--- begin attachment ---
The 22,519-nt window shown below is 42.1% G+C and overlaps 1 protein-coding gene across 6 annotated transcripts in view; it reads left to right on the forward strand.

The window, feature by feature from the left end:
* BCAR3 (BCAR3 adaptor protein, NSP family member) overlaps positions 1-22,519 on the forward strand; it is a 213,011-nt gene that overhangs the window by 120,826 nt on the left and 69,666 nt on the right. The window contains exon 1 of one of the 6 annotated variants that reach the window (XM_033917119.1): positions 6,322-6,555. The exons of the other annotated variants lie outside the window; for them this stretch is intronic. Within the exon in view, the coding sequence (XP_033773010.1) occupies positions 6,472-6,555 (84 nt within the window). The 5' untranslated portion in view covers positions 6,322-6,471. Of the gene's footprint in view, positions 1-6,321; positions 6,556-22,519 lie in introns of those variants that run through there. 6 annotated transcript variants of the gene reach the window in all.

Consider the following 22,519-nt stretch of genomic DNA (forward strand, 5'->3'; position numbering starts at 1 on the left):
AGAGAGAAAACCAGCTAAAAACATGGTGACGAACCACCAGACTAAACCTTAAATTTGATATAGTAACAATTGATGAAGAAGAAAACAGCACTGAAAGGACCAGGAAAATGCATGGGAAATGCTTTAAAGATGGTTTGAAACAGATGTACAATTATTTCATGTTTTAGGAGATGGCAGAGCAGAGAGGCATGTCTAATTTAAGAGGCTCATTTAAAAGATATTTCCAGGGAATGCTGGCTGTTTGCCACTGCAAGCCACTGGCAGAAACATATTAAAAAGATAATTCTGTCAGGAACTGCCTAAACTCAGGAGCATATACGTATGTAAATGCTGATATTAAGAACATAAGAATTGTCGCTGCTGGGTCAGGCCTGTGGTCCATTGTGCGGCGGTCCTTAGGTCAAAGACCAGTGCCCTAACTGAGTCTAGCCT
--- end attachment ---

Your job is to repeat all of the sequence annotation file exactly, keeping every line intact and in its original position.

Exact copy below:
The 22,519-nt window shown below is 42.1% G+C and overlaps 1 protein-coding gene across 6 annotated transcripts in view; it reads left to right on the forward strand.

The window, feature by feature from the left end:
* BCAR3 (BCAR3 adaptor protein, NSP family member) overlaps positions 1-22,519 on the forward strand; it is a 213,011-nt gene that overhangs the window by 120,826 nt on the left and 69,666 nt on the right. The window contains exon 1 of one of the 6 annotated variants that reach the window (XM_033917119.1): positions 6,322-6,555. The exons of the other annotated variants lie outside the window; for them this stretch is intronic. Within the exon in view, the coding sequence (XP_033773010.1) occupies positions 6,472-6,555 (84 nt within the window). The 5' untranslated portion in view covers positions 6,322-6,471. Of the gene's footprint in view, positions 1-6,321; positions 6,556-22,519 lie in introns of those variants that run through there. 6 annotated transcript variants of the gene reach the window in all.

Consider the following 22,519-nt stretch of genomic DNA (forward strand, 5'->3'; position numbering starts at 1 on the left):
AGAGAGAAAACCAGCTAAAAACATGGTGACGAACCACCAGACTAAACCTTAAATTTGATATAGTAACAATTGATGAAGAAGAAAACAGCACTGAAAGGACCAGGAAAATGCATGGGAAATGCTTTAAAGATGGTTTGAAACAGATGTACAATTATTTCATGTTTTAGGAGATGGCAGAGCAGAGAGGCATGTCTAATTTAAGAGGCTCATTTAAAAGATATTTCCAGGGAATGCTGGCTGTTTGCCACTGCAAGCCACTGGCAGAAACATATTAAAAAGATAATTCTGTCAGGAACTGCCTAAACTCAGGAGCATATACGTATGTAAATGCTGATATTAAGAACATAAGAATTGTCGCTGCTGGGTCAGGCCTGTGGTCCATTGTGCGGCGGTCCTTAGGTCAAAGACCAGTGCCCTAACTGAGTCTAGCCT